FELLING: If it was inside-the-Beltway journalists, then I think there would be a lot more to be made of this study. But as things go, I think that it raises some issues, but it doesn‘t put them to bed at all.
ABRAMS: So the music and literature correspondents are all liberal.
Sorry. Craig Crawford and Matthew Felling, thanks a lot. Appreciate it.
Up next, you‘ve all heard about travel nightmares. This is worse, no, no, really worse. No crying babies, chatty Cathy neighbors, none of that. How about a seven-hour flight with sewage flowing down the aisles? Oh!
Yes, I know. We‘re going to talk to one of the, quote, “survivors.”
And if that doesn‘t turn your stomach, how about a Paris Hilton update? We‘ve got a letter from Paris in the clink. Our countdown to her release, coming up, as well.
ABRAMS: Right now, legislation pending in Congress for a passenger bill of rights that would require airlines to allow passengers off a plane after three hours. States passing similar laws of their own. But I‘m not sure any legislation could address what happened on Continental Flight 71 from Amsterdam to Newark.
Nearly 200 passengers flew a seven-hour flight while sewage overflowed from the plane‘s toilets and down the aisles. Joining me now, one of the so-called survivors, Collin Brock, who was a passenger on that flight.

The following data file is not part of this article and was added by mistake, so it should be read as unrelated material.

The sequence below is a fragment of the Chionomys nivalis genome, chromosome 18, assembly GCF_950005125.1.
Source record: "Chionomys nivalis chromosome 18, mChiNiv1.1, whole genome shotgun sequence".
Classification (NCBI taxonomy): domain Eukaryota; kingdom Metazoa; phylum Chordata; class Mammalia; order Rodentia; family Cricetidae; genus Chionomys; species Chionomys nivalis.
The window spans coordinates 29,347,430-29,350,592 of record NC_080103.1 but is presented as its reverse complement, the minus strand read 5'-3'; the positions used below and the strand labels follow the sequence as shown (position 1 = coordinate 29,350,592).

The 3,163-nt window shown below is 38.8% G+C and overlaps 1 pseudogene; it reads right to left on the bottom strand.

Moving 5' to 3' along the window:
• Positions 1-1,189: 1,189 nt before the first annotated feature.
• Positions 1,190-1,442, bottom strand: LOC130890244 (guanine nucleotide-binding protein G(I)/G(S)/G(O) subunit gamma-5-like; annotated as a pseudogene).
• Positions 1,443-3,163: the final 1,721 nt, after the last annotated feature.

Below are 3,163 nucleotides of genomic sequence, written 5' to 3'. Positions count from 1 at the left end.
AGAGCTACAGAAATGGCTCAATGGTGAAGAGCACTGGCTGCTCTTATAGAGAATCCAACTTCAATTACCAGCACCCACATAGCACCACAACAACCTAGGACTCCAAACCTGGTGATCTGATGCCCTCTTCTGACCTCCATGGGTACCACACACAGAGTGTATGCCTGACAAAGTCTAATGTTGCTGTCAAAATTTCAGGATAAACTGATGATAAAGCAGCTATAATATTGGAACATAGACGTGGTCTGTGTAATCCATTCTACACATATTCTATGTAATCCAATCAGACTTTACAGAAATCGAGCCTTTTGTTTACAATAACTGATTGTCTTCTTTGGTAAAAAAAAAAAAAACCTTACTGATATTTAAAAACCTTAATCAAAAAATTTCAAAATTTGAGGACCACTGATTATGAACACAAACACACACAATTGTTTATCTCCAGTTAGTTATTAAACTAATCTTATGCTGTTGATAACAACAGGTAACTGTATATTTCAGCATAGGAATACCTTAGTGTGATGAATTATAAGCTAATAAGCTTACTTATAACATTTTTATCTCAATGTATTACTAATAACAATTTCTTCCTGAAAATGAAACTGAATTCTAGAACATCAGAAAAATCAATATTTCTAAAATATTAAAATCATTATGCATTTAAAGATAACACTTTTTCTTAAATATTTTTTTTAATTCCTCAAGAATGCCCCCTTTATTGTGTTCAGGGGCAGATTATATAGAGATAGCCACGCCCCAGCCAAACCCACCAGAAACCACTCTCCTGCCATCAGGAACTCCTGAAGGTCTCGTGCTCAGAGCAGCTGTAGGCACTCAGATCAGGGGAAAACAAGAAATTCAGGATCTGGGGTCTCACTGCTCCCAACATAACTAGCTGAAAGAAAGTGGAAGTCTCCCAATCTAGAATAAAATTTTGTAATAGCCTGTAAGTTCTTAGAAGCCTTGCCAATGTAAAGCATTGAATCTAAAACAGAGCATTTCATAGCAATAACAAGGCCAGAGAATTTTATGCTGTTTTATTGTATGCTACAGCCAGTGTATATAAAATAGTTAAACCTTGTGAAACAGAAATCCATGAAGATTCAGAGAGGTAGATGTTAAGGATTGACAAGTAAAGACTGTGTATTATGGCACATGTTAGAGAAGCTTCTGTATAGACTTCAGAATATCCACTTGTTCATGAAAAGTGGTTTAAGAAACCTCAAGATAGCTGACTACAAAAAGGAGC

Collin, thanks a lot for joining us. Appreciate it. How bad was it?
COLLIN BROCK, “SOILED” PLANE PASSENGER: You know, it was definitely a horrible experience.
ABRAMS: I mean, like, the whole plane, it was permeating throughout the plane?
BROCK: Yes, it definitely was. The smell definitely was intrusive throughout the plane.
ABRAMS: And I saw there was one picture where one of the flight attendants was wearing some sort of mask?
BROCK: Yes, that is correct. She was wearing a mask.
ABRAMS: I mean, look at this. I mean, I don‘t mean to make light of this, but what about all the passengers? I mean, there‘s the flight attendant looking like she‘s in a HAZMAT uniform, and what about the passengers?
BROCK: Well, the passengers weren‘t at any time offered a mask or anything like that, for sure. She was the only flight attendant that I saw wearing a mask, so...